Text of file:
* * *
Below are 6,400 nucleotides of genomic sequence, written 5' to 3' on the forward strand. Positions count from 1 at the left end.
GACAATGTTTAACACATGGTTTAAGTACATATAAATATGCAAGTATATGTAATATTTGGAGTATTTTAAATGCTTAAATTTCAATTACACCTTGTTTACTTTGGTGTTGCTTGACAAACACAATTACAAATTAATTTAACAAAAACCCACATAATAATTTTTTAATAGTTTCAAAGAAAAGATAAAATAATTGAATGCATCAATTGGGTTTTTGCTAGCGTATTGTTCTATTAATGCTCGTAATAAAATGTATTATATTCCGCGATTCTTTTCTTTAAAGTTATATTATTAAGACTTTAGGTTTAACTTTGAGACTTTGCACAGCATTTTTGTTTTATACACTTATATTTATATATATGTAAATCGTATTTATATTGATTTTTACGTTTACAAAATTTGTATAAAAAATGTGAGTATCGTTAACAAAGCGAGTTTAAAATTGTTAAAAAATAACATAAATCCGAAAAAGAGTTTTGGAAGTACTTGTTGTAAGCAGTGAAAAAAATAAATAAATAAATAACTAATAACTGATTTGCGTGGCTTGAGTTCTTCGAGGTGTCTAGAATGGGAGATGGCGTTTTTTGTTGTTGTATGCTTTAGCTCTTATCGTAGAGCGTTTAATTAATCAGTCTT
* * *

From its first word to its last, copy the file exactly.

Below are 6,400 nucleotides of genomic sequence, written 5' to 3' on the forward strand. Positions count from 1 at the left end.
GACAATGTTTAACACATGGTTTAAGTACATATAAATATGCAAGTATATGTAATATTTGGAGTATTTTAAATGCTTAAATTTCAATTACACCTTGTTTACTTTGGTGTTGCTTGACAAACACAATTACAAATTAATTTAACAAAAACCCACATAATAATTTTTTAATAGTTTCAAAGAAAAGATAAAATAATTGAATGCATCAATTGGGTTTTTGCTAGCGTATTGTTCTATTAATGCTCGTAATAAAATGTATTATATTCCGCGATTCTTTTCTTTAAAGTTATATTATTAAGACTTTAGGTTTAACTTTGAGACTTTGCACAGCATTTTTGTTTTATACACTTATATTTATATATATGTAAATCGTATTTATATTGATTTTTACGTTTACAAAATTTGTATAAAAAATGTGAGTATCGTTAACAAAGCGAGTTTAAAATTGTTAAAAAATAACATAAATCCGAAAAAGAGTTTTGGAAGTACTTGTTGTAAGCAGTGAAAAAAATAAATAAATAAATAACTAATAACTGATTTGCGTGGCTTGAGTTCTTCGAGGTGTCTAGAATGGGAGATGGCGTTTTTTGTTGTTGTATGCTTTAGCTCTTATCGTAGAGCGTTTAATTAATCAGTCTT